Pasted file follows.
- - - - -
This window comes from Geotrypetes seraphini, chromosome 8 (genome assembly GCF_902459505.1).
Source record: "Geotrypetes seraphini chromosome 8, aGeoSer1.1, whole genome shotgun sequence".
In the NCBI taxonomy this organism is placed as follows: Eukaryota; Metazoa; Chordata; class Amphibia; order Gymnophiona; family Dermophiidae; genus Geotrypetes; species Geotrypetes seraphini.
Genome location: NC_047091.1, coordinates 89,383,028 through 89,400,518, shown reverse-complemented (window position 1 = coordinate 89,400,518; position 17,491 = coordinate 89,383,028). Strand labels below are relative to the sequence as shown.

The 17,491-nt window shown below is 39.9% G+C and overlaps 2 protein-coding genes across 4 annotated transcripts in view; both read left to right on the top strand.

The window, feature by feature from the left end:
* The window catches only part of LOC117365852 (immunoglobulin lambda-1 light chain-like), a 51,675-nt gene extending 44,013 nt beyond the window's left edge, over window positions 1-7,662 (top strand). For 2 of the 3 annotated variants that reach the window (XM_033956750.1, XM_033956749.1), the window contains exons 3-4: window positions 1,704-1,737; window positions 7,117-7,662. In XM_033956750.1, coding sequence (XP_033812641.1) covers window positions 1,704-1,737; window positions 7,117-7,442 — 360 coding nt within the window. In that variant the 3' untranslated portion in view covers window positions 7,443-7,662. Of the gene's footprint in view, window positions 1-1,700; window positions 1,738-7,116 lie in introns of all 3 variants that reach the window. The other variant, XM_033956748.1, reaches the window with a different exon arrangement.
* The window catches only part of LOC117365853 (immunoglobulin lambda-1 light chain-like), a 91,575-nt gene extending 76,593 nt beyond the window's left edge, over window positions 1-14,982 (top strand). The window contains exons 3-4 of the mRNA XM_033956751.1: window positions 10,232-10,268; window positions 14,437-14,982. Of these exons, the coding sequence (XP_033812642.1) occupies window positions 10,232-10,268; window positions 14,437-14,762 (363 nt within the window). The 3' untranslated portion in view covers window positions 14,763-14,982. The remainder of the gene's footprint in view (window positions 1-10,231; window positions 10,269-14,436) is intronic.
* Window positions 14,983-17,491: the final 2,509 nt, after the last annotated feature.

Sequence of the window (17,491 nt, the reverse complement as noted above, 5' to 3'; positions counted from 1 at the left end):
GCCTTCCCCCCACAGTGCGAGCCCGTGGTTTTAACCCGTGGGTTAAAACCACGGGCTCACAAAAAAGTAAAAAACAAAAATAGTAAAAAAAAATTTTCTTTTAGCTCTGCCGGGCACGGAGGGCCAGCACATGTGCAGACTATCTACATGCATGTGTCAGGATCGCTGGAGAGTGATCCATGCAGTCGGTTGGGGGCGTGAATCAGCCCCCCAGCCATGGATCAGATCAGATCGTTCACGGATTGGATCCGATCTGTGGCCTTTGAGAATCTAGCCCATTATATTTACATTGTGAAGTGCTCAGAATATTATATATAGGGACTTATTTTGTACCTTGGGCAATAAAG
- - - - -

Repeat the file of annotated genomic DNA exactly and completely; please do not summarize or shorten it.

This window comes from Geotrypetes seraphini, chromosome 8 (genome assembly GCF_902459505.1).
Source record: "Geotrypetes seraphini chromosome 8, aGeoSer1.1, whole genome shotgun sequence".
In the NCBI taxonomy this organism is placed as follows: Eukaryota; Metazoa; Chordata; class Amphibia; order Gymnophiona; family Dermophiidae; genus Geotrypetes; species Geotrypetes seraphini.
Genome location: NC_047091.1, coordinates 89,383,028 through 89,400,518, shown reverse-complemented (window position 1 = coordinate 89,400,518; position 17,491 = coordinate 89,383,028). Strand labels below are relative to the sequence as shown.

The 17,491-nt window shown below is 39.9% G+C and overlaps 2 protein-coding genes across 4 annotated transcripts in view; both read left to right on the top strand.

The window, feature by feature from the left end:
* The window catches only part of LOC117365852 (immunoglobulin lambda-1 light chain-like), a 51,675-nt gene extending 44,013 nt beyond the window's left edge, over window positions 1-7,662 (top strand). For 2 of the 3 annotated variants that reach the window (XM_033956750.1, XM_033956749.1), the window contains exons 3-4: window positions 1,704-1,737; window positions 7,117-7,662. In XM_033956750.1, coding sequence (XP_033812641.1) covers window positions 1,704-1,737; window positions 7,117-7,442 — 360 coding nt within the window. In that variant the 3' untranslated portion in view covers window positions 7,443-7,662. Of the gene's footprint in view, window positions 1-1,700; window positions 1,738-7,116 lie in introns of all 3 variants that reach the window. The other variant, XM_033956748.1, reaches the window with a different exon arrangement.
* The window catches only part of LOC117365853 (immunoglobulin lambda-1 light chain-like), a 91,575-nt gene extending 76,593 nt beyond the window's left edge, over window positions 1-14,982 (top strand). The window contains exons 3-4 of the mRNA XM_033956751.1: window positions 10,232-10,268; window positions 14,437-14,982. Of these exons, the coding sequence (XP_033812642.1) occupies window positions 10,232-10,268; window positions 14,437-14,762 (363 nt within the window). The 3' untranslated portion in view covers window positions 14,763-14,982. The remainder of the gene's footprint in view (window positions 1-10,231; window positions 10,269-14,436) is intronic.
* Window positions 14,983-17,491: the final 2,509 nt, after the last annotated feature.

Sequence of the window (17,491 nt, the reverse complement as noted above, 5' to 3'; positions counted from 1 at the left end):
GCCTTCCCCCCACAGTGCGAGCCCGTGGTTTTAACCCGTGGGTTAAAACCACGGGCTCACAAAAAAGTAAAAAACAAAAATAGTAAAAAAAAATTTTCTTTTAGCTCTGCCGGGCACGGAGGGCCAGCACATGTGCAGACTATCTACATGCATGTGTCAGGATCGCTGGAGAGTGATCCATGCAGTCGGTTGGGGGCGTGAATCAGCCCCCCAGCCATGGATCAGATCAGATCGTTCACGGATTGGATCCGATCTGTGGCCTTTGAGAATCTAGCCCATTATATTTACATTGTGAAGTGCTCAGAATATTATATATAGGGACTTATTTTGTACCTTGGGCAATAAAG